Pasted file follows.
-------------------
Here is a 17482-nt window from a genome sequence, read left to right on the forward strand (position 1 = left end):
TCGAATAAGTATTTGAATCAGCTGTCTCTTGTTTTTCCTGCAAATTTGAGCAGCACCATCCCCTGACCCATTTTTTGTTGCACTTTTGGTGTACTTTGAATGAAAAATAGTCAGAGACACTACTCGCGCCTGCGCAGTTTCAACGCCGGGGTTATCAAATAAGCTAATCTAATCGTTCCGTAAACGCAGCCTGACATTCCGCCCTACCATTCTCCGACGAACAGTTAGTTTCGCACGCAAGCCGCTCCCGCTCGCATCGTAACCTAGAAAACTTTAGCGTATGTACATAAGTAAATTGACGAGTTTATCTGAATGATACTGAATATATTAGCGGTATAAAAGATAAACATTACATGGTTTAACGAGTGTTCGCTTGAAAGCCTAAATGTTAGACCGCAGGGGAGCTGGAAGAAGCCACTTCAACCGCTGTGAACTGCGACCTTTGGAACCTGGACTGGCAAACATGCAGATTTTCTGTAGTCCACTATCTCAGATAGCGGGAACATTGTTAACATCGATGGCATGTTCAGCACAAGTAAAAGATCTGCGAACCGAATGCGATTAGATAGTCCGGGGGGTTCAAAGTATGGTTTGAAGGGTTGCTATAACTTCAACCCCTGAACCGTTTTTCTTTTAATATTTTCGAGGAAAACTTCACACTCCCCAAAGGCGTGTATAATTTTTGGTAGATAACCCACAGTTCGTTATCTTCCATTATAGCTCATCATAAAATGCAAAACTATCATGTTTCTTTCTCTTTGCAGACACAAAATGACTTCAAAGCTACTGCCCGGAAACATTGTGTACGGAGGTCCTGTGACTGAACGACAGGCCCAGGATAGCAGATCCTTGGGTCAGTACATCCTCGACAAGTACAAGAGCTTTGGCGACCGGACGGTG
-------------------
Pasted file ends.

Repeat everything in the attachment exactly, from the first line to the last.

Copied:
Here is a 17482-nt window from a genome sequence, read left to right on the forward strand (position 1 = left end):
TCGAATAAGTATTTGAATCAGCTGTCTCTTGTTTTTCCTGCAAATTTGAGCAGCACCATCCCCTGACCCATTTTTTGTTGCACTTTTGGTGTACTTTGAATGAAAAATAGTCAGAGACACTACTCGCGCCTGCGCAGTTTCAACGCCGGGGTTATCAAATAAGCTAATCTAATCGTTCCGTAAACGCAGCCTGACATTCCGCCCTACCATTCTCCGACGAACAGTTAGTTTCGCACGCAAGCCGCTCCCGCTCGCATCGTAACCTAGAAAACTTTAGCGTATGTACATAAGTAAATTGACGAGTTTATCTGAATGATACTGAATATATTAGCGGTATAAAAGATAAACATTACATGGTTTAACGAGTGTTCGCTTGAAAGCCTAAATGTTAGACCGCAGGGGAGCTGGAAGAAGCCACTTCAACCGCTGTGAACTGCGACCTTTGGAACCTGGACTGGCAAACATGCAGATTTTCTGTAGTCCACTATCTCAGATAGCGGGAACATTGTTAACATCGATGGCATGTTCAGCACAAGTAAAAGATCTGCGAACCGAATGCGATTAGATAGTCCGGGGGGTTCAAAGTATGGTTTGAAGGGTTGCTATAACTTCAACCCCTGAACCGTTTTTCTTTTAATATTTTCGAGGAAAACTTCACACTCCCCAAAGGCGTGTATAATTTTTGGTAGATAACCCACAGTTCGTTATCTTCCATTATAGCTCATCATAAAATGCAAAACTATCATGTTTCTTTCTCTTTGCAGACACAAAATGACTTCAAAGCTACTGCCCGGAAACATTGTGTACGGAGGTCCTGTGACTGAACGACAGGCCCAGGATAGCAGATCCTTGGGTCAGTACATCCTCGACAAGTACAAGAGCTTTGGCGACCGGACGGTG